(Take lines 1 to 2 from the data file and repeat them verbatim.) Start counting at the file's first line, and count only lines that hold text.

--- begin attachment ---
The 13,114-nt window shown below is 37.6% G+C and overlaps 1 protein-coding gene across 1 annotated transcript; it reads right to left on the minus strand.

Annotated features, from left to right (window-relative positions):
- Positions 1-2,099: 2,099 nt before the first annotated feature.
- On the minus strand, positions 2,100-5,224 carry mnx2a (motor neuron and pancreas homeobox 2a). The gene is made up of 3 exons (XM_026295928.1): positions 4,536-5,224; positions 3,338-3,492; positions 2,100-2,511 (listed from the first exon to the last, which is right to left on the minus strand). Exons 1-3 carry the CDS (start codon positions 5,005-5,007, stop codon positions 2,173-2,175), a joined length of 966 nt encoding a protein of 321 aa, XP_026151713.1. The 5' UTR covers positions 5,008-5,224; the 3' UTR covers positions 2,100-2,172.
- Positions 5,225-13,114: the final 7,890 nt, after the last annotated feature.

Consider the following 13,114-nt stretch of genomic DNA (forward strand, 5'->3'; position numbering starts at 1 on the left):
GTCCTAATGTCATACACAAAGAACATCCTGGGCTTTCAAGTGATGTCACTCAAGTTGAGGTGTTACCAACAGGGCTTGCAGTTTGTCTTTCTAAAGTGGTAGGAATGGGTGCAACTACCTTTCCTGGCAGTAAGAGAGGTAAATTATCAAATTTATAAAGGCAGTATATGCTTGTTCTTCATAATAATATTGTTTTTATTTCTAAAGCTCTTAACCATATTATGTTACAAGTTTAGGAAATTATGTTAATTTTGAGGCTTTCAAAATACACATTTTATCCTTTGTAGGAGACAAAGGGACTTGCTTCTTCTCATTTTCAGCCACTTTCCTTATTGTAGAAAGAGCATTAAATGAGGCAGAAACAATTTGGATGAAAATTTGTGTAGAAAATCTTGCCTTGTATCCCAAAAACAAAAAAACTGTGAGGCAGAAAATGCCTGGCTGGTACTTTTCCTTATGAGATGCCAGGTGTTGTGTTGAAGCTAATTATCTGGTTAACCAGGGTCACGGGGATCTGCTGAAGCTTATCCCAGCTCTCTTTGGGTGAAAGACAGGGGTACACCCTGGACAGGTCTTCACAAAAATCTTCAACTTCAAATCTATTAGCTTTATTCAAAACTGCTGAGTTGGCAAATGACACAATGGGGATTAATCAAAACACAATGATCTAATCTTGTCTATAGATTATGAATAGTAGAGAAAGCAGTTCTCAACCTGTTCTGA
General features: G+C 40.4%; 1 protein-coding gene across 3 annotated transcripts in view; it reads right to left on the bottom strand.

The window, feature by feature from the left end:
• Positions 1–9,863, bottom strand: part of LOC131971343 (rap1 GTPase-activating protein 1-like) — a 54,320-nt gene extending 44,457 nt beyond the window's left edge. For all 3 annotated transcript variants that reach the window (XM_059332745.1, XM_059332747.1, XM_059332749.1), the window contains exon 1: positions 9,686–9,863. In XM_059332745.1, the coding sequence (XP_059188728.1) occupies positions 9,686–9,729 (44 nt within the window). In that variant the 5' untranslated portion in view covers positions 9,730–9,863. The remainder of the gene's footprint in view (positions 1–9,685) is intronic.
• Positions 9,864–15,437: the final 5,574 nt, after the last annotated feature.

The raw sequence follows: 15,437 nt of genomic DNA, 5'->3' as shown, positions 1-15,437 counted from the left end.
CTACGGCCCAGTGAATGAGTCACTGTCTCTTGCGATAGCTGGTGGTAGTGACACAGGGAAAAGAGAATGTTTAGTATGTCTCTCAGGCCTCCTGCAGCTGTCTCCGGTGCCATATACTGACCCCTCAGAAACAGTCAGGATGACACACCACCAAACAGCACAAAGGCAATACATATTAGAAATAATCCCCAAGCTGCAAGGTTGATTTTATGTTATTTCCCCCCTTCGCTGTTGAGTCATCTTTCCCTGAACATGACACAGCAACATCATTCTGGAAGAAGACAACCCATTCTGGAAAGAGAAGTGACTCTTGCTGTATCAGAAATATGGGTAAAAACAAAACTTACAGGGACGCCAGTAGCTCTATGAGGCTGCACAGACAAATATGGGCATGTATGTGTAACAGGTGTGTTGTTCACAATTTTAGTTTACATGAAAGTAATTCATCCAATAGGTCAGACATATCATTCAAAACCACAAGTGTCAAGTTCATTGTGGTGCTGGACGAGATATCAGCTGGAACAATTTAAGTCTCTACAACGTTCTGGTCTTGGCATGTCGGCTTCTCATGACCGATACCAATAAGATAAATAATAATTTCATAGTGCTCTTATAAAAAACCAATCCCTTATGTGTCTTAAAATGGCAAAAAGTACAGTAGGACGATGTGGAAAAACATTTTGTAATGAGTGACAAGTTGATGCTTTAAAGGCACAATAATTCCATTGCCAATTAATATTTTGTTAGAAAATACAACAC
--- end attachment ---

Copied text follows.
The 13,114-nt window shown below is 37.6% G+C and overlaps 1 protein-coding gene across 1 annotated transcript; it reads right to left on the minus strand.

Annotated features, from left to right (window-relative positions):